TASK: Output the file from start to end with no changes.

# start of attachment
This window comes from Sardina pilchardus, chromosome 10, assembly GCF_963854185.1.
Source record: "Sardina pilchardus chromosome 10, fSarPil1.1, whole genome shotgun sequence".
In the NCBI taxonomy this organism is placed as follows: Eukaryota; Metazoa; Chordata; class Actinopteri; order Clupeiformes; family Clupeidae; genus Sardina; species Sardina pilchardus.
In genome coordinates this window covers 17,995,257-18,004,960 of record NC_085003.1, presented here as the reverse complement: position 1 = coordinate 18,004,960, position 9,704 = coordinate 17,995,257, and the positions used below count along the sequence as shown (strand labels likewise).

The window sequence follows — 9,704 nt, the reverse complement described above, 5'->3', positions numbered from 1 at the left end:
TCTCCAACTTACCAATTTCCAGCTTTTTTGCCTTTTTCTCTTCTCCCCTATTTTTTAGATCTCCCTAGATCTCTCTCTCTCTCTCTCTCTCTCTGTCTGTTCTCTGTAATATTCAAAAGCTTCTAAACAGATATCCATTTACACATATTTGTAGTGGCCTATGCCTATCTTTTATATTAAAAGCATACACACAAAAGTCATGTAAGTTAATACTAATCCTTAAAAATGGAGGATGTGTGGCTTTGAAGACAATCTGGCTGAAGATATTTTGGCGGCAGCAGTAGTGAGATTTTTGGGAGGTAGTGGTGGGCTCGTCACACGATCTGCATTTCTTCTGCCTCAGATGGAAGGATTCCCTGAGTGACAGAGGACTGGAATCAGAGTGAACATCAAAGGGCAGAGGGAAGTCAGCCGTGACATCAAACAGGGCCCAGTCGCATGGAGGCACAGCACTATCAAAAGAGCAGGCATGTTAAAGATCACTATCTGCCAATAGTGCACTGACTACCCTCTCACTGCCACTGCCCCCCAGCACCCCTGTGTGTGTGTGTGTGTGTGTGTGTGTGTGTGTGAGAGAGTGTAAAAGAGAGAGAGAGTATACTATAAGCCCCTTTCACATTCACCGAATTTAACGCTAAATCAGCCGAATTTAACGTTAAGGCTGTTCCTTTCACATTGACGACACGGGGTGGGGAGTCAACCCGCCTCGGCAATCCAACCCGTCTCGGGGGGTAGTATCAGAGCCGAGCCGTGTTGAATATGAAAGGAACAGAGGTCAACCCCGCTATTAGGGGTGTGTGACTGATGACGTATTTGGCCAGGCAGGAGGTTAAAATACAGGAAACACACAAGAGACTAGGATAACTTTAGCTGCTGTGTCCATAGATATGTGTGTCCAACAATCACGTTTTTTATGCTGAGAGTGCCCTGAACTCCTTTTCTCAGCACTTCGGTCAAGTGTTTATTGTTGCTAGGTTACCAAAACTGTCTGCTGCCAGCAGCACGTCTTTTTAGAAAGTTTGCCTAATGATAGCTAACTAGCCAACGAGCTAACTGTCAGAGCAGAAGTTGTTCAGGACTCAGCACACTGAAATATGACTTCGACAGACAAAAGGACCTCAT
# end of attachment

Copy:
This window comes from Sardina pilchardus, chromosome 10, assembly GCF_963854185.1.
Source record: "Sardina pilchardus chromosome 10, fSarPil1.1, whole genome shotgun sequence".
In the NCBI taxonomy this organism is placed as follows: Eukaryota; Metazoa; Chordata; class Actinopteri; order Clupeiformes; family Clupeidae; genus Sardina; species Sardina pilchardus.
In genome coordinates this window covers 17,995,257-18,004,960 of record NC_085003.1, presented here as the reverse complement: position 1 = coordinate 18,004,960, position 9,704 = coordinate 17,995,257, and the positions used below count along the sequence as shown (strand labels likewise).

The window sequence follows — 9,704 nt, the reverse complement described above, 5'->3', positions numbered from 1 at the left end:
TCTCCAACTTACCAATTTCCAGCTTTTTTGCCTTTTTCTCTTCTCCCCTATTTTTTAGATCTCCCTAGATCTCTCTCTCTCTCTCTCTCTCTCTGTCTGTTCTCTGTAATATTCAAAAGCTTCTAAACAGATATCCATTTACACATATTTGTAGTGGCCTATGCCTATCTTTTATATTAAAAGCATACACACAAAAGTCATGTAAGTTAATACTAATCCTTAAAAATGGAGGATGTGTGGCTTTGAAGACAATCTGGCTGAAGATATTTTGGCGGCAGCAGTAGTGAGATTTTTGGGAGGTAGTGGTGGGCTCGTCACACGATCTGCATTTCTTCTGCCTCAGATGGAAGGATTCCCTGAGTGACAGAGGACTGGAATCAGAGTGAACATCAAAGGGCAGAGGGAAGTCAGCCGTGACATCAAACAGGGCCCAGTCGCATGGAGGCACAGCACTATCAAAAGAGCAGGCATGTTAAAGATCACTATCTGCCAATAGTGCACTGACTACCCTCTCACTGCCACTGCCCCCCAGCACCCCTGTGTGTGTGTGTGTGTGTGTGTGTGTGTGTGTGAGAGAGTGTAAAAGAGAGAGAGAGTATACTATAAGCCCCTTTCACATTCACCGAATTTAACGCTAAATCAGCCGAATTTAACGTTAAGGCTGTTCCTTTCACATTGACGACACGGGGTGGGGAGTCAACCCGCCTCGGCAATCCAACCCGTCTCGGGGGGTAGTATCAGAGCCGAGCCGTGTTGAATATGAAAGGAACAGAGGTCAACCCCGCTATTAGGGGTGTGTGACTGATGACGTATTTGGCCAGGCAGGAGGTTAAAATACAGGAAACACACAAGAGACTAGGATAACTTTAGCTGCTGTGTCCATAGATATGTGTGTCCAACAATCACGTTTTTTATGCTGAGAGTGCCCTGAACTCCTTTTCTCAGCACTTCGGTCAAGTGTTTATTGTTGCTAGGTTACCAAAACTGTCTGCTGCCAGCAGCACGTCTTTTTAGAAAGTTTGCCTAATGATAGCTAACTAGCCAACGAGCTAACTGTCAGAGCAGAAGTTGTTCAGGACTCAGCACACTGAAATATGACTTCGACAGACAAAAGGACCTCAT